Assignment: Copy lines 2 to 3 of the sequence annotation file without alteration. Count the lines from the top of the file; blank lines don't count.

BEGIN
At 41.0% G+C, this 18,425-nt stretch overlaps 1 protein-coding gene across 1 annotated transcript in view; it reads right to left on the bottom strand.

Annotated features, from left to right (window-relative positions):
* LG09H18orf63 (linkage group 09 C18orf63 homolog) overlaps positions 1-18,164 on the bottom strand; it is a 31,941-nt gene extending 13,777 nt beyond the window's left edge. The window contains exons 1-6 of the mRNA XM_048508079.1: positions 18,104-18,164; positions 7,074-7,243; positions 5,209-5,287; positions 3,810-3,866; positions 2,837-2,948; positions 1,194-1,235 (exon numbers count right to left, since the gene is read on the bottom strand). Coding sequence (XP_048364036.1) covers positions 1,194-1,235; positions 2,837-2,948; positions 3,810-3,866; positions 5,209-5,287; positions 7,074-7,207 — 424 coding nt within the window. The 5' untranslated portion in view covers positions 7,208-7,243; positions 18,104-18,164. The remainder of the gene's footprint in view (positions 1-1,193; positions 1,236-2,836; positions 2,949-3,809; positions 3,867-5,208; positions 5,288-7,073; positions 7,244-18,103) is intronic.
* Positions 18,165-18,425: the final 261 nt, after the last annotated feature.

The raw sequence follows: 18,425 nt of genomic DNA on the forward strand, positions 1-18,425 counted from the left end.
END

Annotated features, from left to right (window-relative positions):
* LG09H18orf63 (linkage group 09 C18orf63 homolog) overlaps positions 1-18,164 on the bottom strand; it is a 31,941-nt gene extending 13,777 nt beyond the window's left edge. The window contains exons 1-6 of the mRNA XM_048508079.1: positions 18,104-18,164; positions 7,074-7,243; positions 5,209-5,287; positions 3,810-3,866; positions 2,837-2,948; positions 1,194-1,235 (exon numbers count right to left, since the gene is read on the bottom strand). Coding sequence (XP_048364036.1) covers positions 1,194-1,235; positions 2,837-2,948; positions 3,810-3,866; positions 5,209-5,287; positions 7,074-7,207 — 424 coding nt within the window. The 5' untranslated portion in view covers positions 7,208-7,243; positions 18,104-18,164. The remainder of the gene's footprint in view (positions 1-1,193; positions 1,236-2,836; positions 2,949-3,809; positions 3,867-5,208; positions 5,288-7,073; positions 7,244-18,103) is intronic.